Classic DACB Collection

All articles created or submitted in the first twenty years of the project, from 1995 to 2015.

Agbebi, Mojola

Alternate Names: david brown vincent
Native Baptist Church

Early leader of the independent church movement in Africa.

The son of a Nigerian (Yoruba) Anglican catechist, Agbebi was given the name David Brown Vincent at baptism. Educated by the Church Missionary Society (CMS) and appointed a teacher in 1878, he left the CMS in 1880 following a disciplinary measure. Converted about 1883 at a Baptist revival service, he and his wife, Adeline Adeotan, then became Baptists. Agbebi played a prominent role in the March 1888 establishment of the Native Baptist Church in Lagos, the first indigenous church in West Africa. Understanding the importance of indigenous African leadership for an African church, he affirmed the richness of African culture and in 1894 discontinued using David Brown Vincent as his name. An exemplary preacher and pastor, he initiated evangelistic work in Yorubaland and in the Niger Delta.

While maintaining his Baptist ambitions, Agbebi was an apostle of ecumenism and an ambassador for Africa at large. His contact in 1895 with a Welsh Baptist, William Hughes, resulted in training for some Africans at the African Training Institute in Wales. In 1903 he visited the United States and Britain to raise some money to support his evangelistic work in West Africa. In 1898 he founded the African Baptist Union of West Africa. He was the first president of the Yoruba Baptist Association, formed in 1914, and he supported his wife’s efforts in establishing the nationwide Baptist Women’s League in 1919. A visionary, he dedicated his life to evangelism, education and the advancement of African leadership.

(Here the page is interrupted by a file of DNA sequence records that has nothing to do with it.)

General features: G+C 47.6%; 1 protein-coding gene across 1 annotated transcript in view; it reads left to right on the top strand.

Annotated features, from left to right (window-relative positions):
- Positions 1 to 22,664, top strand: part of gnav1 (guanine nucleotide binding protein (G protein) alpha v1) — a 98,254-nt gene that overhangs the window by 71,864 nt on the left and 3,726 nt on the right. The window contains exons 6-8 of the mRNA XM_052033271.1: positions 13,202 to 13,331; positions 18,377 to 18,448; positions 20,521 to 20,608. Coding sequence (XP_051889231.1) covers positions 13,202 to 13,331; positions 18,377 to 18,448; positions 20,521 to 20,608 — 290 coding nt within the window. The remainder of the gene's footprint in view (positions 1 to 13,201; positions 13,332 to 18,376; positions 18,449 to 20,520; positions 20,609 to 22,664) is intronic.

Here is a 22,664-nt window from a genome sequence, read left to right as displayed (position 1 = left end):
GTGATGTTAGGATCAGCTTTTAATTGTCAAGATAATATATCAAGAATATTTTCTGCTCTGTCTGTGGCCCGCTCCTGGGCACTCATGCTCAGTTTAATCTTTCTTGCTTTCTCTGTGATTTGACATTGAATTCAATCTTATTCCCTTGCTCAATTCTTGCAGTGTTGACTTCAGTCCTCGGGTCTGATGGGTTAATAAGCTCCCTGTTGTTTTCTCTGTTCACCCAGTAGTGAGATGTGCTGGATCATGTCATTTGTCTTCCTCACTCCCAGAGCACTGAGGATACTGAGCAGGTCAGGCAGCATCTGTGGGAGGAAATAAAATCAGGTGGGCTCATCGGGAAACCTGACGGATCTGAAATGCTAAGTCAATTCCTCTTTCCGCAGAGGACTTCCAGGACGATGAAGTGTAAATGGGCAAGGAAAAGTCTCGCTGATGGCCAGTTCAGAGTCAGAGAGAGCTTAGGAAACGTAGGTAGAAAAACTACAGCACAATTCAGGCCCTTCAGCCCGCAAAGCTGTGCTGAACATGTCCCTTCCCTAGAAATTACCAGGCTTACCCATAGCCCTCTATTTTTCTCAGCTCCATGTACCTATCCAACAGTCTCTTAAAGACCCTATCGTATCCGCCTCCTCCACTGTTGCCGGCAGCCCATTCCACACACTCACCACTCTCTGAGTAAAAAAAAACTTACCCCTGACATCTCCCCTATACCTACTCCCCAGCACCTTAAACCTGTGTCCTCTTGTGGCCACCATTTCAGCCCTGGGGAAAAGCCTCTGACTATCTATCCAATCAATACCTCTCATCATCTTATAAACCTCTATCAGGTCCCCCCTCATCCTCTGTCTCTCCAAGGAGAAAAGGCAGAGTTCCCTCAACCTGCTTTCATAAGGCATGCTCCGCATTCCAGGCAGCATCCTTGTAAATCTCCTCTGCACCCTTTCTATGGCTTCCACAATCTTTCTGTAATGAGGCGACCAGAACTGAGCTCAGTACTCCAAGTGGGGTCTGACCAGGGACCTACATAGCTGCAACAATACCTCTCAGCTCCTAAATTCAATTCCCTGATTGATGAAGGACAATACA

Mathews A. Ojo


Mojola Agbebi, “The West African Problem,” in G. Spiller, ed., Papers on Interracial Problems Contributed to the First International Races Congress…(1911), reprinted in H. S. Wilson, Origins of West African Nationalism (1969); Akinsola Akiwowo, “The Place of Mojola Agbebi in African Nationalists Movements, 1890-1917,” Phylon 26 (1965): 122 - 139; E. A. Ayandele, A Visionary of the African Church: Mojola Agbebi, 1860 - 1917 (1971); Hazel King, “Cooperation in Contextualization: Two Visionaries of the African Church-Mojola Agbebi and William Hughes of the African Institute, Colwyn Bay,” JRA 16 (1986): 2 - 21; J. B. Webster, The African Churches Among the Yoruba, 1888 - 1922 (1964).

This article is reproduced, with permission, from Biographical Dictionary of Christian Missions, copyright © 1998, by Gerald H. Anderson, W. B. Eerdmans Publishing Company, Grand Rapids, Michigan. All rights reserved.